All of New Brunswick’s health zones will be moving to Level 3 of the COVID-19 alert system as of 11:59 p.m. on Friday.
Premier Blaine Higgs said in Thursday’s COVID-19 briefing the lockdown will last for 16 days, or until Jan. 30.
According to the provincial website, Level 3 restrictions include the following:
- Single-household bubble
- No indoor public gatherings
- Shutting down gyms, spas and entertainment centres
- Restaurants can operate on take-out and delivery only
- Retail: encouraged use of contactless curbside pickup and/or designate one person from the household to go shopping if feasible to reduce contacts
- Faith venues can hold outdoor, virtual or in-car services only
- Organized sports not permitted
- Organized sports and all other organized activities are not permitted with people outside a single-household bubble
- Outdoor exercise or activities like skiing, skating or snowmobiling are permitted, as long as Public Health measures are followed and you are within your single-household bubble
- Lodges and other facilities that support outdoor sport must not exceed 50 per cent capacity and must not permit food or drink to be consumed indoors
The province also says at-home learning will be extended for another week. Students are set to return to classrooms on Jan. 31.
“Think of it as short term pain for long term gain,” said Higgs.
“Moving to level 3 was never something I wanted to do and I really hate taking the step.”
Higgs said there are currently 104 New Brunswickers hospitalized with COVID-19, with 9 in ICU, and 386 medical staff are isolating after testing positive.
Moving to Level 3, he said, is necessary at this point.
“We need our children back in school and sports. We need our businesses open and for business owners to be able to make a living,” he said.
Higgs also said the province is ready to do what it takes compel New Brunswickers to get vaccinated.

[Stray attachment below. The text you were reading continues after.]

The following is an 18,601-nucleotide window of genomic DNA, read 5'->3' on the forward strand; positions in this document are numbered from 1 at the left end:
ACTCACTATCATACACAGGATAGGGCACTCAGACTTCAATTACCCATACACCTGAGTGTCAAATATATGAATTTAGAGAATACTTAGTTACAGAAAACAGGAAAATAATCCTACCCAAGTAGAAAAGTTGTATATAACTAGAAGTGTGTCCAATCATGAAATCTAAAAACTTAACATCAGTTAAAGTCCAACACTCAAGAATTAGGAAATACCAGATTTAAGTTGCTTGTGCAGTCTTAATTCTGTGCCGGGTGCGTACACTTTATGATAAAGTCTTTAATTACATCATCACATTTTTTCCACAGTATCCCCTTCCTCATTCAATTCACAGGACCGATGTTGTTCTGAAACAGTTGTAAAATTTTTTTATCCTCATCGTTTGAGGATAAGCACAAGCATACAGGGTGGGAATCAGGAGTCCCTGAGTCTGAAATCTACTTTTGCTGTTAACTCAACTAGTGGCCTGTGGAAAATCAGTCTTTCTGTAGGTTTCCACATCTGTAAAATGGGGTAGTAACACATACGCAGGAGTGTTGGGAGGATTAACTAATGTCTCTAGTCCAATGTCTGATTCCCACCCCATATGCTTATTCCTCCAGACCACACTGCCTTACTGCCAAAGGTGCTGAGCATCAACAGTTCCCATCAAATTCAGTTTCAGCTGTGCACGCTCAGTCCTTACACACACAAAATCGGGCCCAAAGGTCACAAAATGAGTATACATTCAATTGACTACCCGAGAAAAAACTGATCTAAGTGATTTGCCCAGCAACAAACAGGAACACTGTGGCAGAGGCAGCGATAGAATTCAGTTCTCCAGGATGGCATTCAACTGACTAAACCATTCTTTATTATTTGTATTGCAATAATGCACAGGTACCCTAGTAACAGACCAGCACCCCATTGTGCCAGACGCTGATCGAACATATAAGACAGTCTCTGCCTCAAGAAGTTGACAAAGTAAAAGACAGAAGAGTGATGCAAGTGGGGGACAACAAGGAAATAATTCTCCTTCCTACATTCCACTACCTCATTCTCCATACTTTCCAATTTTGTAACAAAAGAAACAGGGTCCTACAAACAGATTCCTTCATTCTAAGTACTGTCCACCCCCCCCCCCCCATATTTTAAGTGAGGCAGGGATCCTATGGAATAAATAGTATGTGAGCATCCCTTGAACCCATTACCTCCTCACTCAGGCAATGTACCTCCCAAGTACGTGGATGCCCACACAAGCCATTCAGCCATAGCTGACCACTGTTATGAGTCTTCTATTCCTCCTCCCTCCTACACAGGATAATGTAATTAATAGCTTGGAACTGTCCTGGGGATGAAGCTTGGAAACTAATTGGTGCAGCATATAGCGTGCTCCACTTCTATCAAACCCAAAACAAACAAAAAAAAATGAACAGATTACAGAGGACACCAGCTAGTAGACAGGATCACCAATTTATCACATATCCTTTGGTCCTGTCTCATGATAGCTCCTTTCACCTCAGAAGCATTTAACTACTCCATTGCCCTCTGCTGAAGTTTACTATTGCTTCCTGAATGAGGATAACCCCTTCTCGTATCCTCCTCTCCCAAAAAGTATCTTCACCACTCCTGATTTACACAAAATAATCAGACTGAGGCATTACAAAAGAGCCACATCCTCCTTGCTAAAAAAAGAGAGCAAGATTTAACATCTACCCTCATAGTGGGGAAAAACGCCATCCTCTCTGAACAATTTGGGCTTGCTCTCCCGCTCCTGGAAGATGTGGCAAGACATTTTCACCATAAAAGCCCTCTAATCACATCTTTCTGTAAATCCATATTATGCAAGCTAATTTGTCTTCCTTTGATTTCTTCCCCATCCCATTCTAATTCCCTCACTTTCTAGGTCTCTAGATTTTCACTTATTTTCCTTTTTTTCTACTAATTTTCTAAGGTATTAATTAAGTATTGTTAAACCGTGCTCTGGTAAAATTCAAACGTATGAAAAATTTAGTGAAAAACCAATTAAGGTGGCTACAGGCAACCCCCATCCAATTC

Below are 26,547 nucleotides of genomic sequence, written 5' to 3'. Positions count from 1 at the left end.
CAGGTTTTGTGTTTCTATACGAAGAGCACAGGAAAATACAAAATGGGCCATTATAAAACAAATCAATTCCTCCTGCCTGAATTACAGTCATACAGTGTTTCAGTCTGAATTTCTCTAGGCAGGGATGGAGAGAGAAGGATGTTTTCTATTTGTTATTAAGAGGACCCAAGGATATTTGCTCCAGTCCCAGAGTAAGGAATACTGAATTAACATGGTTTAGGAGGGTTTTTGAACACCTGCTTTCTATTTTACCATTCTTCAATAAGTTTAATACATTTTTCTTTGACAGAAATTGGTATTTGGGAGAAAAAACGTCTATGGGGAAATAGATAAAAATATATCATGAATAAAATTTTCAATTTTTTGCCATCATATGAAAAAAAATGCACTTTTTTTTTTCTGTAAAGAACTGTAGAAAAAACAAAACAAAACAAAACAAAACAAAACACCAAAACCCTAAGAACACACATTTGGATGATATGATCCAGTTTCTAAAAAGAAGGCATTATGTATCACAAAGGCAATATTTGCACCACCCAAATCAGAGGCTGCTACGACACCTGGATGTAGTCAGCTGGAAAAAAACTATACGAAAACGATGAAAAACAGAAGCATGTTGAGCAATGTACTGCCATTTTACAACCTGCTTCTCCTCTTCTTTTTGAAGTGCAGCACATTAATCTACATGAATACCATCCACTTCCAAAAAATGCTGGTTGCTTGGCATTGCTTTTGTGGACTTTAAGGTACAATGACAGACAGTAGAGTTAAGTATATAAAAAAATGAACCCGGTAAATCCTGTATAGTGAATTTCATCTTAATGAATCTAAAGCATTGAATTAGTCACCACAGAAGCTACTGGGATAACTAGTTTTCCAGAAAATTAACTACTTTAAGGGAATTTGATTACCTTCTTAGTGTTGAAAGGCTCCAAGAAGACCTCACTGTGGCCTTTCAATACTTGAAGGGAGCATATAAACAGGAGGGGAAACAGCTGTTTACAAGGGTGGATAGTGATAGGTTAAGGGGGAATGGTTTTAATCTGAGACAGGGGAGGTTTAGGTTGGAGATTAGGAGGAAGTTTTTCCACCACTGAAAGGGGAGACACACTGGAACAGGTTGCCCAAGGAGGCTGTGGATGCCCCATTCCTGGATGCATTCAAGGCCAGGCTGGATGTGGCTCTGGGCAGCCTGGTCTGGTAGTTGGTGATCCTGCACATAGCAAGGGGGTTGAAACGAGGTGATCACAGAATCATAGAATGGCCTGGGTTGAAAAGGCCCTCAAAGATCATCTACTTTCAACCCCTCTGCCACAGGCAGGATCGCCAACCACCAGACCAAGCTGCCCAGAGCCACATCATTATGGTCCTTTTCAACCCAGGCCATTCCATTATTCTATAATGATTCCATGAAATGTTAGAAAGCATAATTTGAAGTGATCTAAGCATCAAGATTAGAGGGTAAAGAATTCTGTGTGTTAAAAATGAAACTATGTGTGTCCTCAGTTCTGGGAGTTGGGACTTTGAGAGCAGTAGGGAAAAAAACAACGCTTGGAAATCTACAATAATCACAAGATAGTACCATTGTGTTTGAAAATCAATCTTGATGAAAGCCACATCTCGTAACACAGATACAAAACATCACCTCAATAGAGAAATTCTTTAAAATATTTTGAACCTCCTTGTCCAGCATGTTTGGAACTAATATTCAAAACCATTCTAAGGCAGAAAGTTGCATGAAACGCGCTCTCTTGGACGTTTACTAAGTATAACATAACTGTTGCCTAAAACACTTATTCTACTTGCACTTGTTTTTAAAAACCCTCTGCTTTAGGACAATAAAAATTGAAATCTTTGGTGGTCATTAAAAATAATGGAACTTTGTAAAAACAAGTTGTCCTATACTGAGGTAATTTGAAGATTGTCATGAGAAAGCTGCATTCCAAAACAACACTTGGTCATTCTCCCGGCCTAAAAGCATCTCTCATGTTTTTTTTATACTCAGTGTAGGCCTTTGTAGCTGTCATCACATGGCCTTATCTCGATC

“Life will get increasingly uncomfortable and difficult for those who are able to get vaccinated but choose not to be.”
The province is asking people who have experience giving vaccines, such as retired nurses, dentists and medical staff from other countries now living in New Brunswick, to step forward.
“It’ll be a tough two weeks but we need to do this,” said Higgs, adding that after going through extensive data from public health, there was no other choice.
“Level 3 measure are a last result and a step we must take to protect our essential services and our hospitals.”
The critical issue, Higgs said, is reducing the number of hospitalizations.
Chief medical officer of health Dr. Jennifer Russell said in the briefing projections show that if the province did nothing, case numbers will continue to rise and by the end of the month there could be more than 200 people in hospitals with COVID-19.
“We are facing a critical situation and we need serious measures to address it,” said Russell.
She said that while numbers will continue to rise even with restrictions, “but how steep that rise will be will depend on everyone following public health measures.”
Russell said the Omicron variant is much more transmissible and infects faster than previous COVID-19 variants. She said those at the greatest risk are people who are unvaccinated or haven’t received their second or booster dose.
“Please don’t look for loopholes,” said Russell.
“It is no exaggeration to say this is a matter of life and death.”
Russell said we all must act to limit the impact of the crisis, adding that nobody wants to see people die, who could’ve been saved if their hospital had beds and staff to treat them.